States work with Google to make data accessible

Four states ' Arizona, California, Utah and Virginia ' are partnering with Google Inc. to make it easier to search their Web sites, the search engine company announced today.

Both Google and officials with the four states agree that people are increasingly turning to search engines such as Google and Yahoo to find government information. And much of the information on state Web sites has previously been hard to find via search engines.

As a result, technology managers at the four states have increased the amount of state information that is accessible through a Google search.

For example, job seekers can now search for employment in Utah and find jobs posted by the state's Workforce Services Department. The Library of Virginia, the state's archive, will let searchers mine the archives more deeply. California agencies are opening up their databases to search engine users. And a search for real estate professionals in Arizona will offer a direct link to records in the state's Department of Real Estate's database of licensed agents.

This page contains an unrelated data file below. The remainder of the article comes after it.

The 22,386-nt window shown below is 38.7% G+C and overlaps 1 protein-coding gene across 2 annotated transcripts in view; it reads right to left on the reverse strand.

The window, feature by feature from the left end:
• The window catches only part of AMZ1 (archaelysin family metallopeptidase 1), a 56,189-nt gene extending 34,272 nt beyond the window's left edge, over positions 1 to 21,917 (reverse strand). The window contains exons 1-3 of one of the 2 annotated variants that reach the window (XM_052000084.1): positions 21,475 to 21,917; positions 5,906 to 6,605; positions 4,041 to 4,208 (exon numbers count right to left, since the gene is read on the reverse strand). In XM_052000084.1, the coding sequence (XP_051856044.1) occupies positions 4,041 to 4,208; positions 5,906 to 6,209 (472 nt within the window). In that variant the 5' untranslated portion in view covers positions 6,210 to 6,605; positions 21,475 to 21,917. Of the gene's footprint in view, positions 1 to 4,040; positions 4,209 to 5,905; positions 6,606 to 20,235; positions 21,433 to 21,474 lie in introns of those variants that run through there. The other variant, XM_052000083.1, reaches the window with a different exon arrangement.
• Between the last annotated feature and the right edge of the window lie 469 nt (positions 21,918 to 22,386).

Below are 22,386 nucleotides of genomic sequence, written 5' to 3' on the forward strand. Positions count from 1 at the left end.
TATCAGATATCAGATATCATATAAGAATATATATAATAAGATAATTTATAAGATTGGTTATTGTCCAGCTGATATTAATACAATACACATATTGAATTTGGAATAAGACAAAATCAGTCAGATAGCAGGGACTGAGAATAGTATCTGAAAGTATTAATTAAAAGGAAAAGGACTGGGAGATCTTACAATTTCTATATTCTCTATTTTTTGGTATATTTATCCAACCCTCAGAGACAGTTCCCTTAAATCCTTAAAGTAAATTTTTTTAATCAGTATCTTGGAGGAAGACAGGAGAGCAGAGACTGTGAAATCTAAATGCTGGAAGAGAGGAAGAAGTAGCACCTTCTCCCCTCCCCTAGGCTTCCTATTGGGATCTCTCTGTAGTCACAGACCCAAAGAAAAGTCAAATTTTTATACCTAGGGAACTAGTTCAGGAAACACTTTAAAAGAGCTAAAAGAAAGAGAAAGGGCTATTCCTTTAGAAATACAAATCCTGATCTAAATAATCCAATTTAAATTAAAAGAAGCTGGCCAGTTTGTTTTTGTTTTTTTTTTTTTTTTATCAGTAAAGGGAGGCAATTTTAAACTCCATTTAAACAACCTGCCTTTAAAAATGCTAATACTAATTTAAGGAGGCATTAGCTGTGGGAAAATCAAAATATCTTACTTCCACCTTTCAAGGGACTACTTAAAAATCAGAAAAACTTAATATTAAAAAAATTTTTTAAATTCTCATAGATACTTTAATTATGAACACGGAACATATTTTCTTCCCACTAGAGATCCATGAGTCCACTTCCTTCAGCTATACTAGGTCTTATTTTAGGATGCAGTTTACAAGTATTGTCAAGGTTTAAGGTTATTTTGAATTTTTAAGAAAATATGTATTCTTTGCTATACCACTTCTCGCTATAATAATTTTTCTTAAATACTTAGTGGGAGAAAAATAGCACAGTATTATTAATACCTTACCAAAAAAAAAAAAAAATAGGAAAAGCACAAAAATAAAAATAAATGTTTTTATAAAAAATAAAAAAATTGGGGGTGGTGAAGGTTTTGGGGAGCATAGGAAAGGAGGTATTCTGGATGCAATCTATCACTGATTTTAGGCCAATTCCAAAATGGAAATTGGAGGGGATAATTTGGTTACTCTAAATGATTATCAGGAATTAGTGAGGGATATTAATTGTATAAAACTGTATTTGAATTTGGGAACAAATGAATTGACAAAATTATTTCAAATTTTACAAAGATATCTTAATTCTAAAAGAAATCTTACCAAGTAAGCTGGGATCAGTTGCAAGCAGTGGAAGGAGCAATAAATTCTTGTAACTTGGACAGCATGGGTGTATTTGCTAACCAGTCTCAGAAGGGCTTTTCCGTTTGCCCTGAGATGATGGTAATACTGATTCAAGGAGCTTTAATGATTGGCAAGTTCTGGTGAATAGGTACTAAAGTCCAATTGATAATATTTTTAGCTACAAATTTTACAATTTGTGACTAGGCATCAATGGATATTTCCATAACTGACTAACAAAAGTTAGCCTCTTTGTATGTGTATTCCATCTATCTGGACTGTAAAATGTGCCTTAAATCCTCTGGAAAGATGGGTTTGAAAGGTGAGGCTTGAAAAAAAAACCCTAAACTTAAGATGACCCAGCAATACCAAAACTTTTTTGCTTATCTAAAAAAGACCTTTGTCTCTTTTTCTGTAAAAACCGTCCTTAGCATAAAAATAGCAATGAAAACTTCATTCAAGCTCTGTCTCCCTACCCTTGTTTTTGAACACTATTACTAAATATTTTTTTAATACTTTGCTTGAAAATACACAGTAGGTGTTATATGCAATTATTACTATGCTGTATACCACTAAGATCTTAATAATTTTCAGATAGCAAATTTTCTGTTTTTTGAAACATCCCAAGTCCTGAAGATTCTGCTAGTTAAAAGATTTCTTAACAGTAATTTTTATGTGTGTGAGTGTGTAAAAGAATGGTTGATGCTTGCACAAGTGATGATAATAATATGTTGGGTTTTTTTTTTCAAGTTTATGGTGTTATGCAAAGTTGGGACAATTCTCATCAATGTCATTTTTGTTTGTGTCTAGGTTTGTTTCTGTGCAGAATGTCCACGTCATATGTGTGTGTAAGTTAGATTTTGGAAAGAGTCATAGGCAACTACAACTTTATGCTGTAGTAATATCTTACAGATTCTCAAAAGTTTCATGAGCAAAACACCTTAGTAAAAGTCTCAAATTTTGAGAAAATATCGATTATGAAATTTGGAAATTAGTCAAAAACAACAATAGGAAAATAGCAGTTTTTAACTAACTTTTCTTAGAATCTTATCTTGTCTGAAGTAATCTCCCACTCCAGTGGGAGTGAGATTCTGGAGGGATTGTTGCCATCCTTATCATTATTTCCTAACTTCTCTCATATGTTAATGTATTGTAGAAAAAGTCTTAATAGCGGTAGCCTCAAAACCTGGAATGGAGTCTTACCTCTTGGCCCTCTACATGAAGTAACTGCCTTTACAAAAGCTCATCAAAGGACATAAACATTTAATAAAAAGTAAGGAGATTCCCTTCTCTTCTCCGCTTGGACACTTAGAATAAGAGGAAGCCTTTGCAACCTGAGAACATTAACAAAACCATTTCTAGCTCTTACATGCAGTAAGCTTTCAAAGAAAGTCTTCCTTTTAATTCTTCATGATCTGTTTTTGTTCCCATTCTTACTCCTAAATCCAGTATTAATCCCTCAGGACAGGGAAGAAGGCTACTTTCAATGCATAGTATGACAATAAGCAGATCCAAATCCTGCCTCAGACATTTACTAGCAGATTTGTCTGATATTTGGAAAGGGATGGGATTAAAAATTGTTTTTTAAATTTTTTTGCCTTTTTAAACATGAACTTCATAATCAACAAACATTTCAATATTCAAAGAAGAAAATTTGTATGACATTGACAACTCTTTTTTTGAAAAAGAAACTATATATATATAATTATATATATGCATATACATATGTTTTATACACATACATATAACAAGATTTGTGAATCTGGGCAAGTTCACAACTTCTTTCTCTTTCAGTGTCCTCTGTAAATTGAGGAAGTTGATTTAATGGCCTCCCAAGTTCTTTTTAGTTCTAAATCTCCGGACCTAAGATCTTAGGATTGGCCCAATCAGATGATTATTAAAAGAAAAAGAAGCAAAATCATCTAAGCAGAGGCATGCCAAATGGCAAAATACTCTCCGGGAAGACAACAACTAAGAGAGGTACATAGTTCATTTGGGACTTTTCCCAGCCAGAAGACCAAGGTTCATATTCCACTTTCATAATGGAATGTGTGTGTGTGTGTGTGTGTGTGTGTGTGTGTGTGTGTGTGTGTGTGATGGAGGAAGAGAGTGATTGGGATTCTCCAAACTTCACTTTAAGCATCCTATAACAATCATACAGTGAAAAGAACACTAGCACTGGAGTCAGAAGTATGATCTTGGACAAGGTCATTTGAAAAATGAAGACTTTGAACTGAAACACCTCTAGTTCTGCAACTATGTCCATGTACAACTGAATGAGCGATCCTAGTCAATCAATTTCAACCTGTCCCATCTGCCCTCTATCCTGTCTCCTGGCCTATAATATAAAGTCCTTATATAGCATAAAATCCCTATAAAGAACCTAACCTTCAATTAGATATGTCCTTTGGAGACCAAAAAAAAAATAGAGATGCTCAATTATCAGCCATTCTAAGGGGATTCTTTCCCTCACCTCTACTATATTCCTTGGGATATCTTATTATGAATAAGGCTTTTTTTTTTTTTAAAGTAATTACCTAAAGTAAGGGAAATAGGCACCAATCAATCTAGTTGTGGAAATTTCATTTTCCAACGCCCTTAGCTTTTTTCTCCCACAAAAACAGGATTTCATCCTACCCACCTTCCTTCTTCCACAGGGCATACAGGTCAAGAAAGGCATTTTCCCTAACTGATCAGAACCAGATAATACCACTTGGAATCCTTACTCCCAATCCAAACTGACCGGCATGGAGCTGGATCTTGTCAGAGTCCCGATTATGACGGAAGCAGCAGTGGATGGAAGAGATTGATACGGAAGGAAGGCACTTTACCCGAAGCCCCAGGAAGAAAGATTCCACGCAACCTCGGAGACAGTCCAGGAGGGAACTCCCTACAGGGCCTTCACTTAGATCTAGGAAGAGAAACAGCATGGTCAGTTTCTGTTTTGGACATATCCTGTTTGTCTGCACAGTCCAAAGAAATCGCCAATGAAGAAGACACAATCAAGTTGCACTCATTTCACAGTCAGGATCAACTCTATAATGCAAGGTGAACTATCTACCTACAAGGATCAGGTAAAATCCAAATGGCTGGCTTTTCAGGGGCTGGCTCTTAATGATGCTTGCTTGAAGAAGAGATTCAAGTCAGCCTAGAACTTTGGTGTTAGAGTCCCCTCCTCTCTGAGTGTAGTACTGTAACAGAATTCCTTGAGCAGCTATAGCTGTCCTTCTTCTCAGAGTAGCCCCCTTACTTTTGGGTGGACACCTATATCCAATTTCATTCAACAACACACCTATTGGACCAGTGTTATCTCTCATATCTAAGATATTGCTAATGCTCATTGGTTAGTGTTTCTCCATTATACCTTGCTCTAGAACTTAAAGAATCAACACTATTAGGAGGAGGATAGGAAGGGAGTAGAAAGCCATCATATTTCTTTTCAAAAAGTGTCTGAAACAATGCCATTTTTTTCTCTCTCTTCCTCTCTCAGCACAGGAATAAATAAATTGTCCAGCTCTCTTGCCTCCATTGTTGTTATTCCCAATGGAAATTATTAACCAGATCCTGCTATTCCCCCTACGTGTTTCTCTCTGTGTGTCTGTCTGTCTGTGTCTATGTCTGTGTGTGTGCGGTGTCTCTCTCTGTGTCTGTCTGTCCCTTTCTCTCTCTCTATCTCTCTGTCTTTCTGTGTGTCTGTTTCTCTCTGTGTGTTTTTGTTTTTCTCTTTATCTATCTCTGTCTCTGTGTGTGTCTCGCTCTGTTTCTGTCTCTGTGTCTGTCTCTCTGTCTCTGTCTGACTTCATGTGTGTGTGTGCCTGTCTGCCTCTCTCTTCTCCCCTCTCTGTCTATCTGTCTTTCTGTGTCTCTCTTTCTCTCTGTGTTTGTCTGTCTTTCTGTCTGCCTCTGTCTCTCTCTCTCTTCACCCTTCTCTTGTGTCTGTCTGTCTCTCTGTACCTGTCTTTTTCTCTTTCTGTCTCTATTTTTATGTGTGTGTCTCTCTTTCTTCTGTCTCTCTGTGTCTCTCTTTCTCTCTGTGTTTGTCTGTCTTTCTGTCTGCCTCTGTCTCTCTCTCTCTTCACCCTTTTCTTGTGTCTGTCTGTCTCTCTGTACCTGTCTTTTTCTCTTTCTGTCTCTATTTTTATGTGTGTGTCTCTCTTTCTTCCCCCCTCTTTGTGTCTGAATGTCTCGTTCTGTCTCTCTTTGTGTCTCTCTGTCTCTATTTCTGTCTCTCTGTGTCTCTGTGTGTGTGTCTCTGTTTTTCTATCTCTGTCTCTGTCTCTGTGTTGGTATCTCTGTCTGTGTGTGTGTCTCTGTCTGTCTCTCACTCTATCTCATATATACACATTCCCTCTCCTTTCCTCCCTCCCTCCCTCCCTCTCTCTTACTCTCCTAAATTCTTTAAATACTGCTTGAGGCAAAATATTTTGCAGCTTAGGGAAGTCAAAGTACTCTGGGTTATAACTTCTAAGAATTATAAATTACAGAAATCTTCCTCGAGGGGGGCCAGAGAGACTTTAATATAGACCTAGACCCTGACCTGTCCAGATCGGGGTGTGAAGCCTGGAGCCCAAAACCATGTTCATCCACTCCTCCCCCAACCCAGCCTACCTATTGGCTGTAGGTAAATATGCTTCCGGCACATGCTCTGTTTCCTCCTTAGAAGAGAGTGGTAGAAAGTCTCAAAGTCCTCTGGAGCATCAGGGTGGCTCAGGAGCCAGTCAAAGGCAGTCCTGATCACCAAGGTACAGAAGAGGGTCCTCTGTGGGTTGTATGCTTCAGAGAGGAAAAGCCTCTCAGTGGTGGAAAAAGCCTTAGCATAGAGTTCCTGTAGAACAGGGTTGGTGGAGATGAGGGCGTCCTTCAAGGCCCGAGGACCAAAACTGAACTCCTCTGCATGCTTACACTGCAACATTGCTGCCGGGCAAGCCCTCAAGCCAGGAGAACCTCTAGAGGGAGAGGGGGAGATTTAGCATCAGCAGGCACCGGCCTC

'Our partnership with Google will empower Californians to know more about our government and provide better access to services and helpful information,' said California's Gov. Arnold Schwarzenegger.

Virginia's Gov. Tim Kaine called transparent digital government 'a top priority in Virginia. Our goal is to provide easy, quick and intuitive citizen access to every government resource. Google is helping us to achieve it.'

Virginia and Utah also are now using the Google Custom Search Engine service, which lets visitors to Virginia.gov and Utah.gov search for information from all levels of government, whether federal, state or local.

About the Author

Trudy Walsh is a senior writer for GCN.

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